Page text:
Investigators at the National Institutes of Health have found that sesame allergy is common among children with other food allergies, occurring in an estimated 17% of this population. In addition, the scientists have found that sesame antibody testing—whose utility has been controversial—accurately predicts whether a child with food allergy is allergic to sesame. The research was published on Oct. 28 in the journal Pediatric Allergy and Immunology.

“It has been a challenge for clinicians and parents to determine if a child is truly allergic to sesame,” said Anthony S. Fauci, M.D., director of the National Institute of Allergy and Infectious Diseases (NIAID), part of NIH. “Given how frequently sesame allergy occurs among children who are allergic to other foods, it is important to use caution to the extent possible when exposing these children to sesame.”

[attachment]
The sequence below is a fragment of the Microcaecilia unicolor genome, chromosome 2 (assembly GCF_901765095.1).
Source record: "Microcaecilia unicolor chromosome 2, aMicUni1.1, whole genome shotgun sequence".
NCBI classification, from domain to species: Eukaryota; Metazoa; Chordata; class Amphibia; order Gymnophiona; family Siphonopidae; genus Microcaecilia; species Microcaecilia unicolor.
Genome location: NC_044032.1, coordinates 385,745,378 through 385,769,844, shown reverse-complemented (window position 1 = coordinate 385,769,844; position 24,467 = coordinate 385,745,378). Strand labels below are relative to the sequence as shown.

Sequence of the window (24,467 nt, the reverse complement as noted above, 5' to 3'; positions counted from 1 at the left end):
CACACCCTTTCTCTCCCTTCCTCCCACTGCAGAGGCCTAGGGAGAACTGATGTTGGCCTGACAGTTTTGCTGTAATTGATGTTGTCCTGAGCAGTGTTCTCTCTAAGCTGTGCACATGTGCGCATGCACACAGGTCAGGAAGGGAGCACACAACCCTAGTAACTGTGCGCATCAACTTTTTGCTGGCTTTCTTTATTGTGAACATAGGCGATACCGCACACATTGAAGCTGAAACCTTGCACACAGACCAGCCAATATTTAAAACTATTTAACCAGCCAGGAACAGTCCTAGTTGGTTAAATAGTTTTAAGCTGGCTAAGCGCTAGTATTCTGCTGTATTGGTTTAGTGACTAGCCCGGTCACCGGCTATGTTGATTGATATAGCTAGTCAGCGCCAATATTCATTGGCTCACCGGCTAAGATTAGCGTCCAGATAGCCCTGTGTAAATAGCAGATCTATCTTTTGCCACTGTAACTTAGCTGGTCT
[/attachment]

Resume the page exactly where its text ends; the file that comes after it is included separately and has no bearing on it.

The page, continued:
Sesame is among the 10 most common childhood food allergies. Only an estimated 20% to 30% of children with sesame allergy outgrow it. Severe reactions to sesame are common among sesame-allergic children. About 1.1 million people in the United States, or an estimated 0.23% of the U.S. population, have sesame allergy, according to a recently published study funded by NIAID. These factors underscore the need to optimize recognition and diagnosis of this allergy. The Food and Drug Administration is currently considering whether to include sesame in the list of allergens that must be disclosed on food labels.

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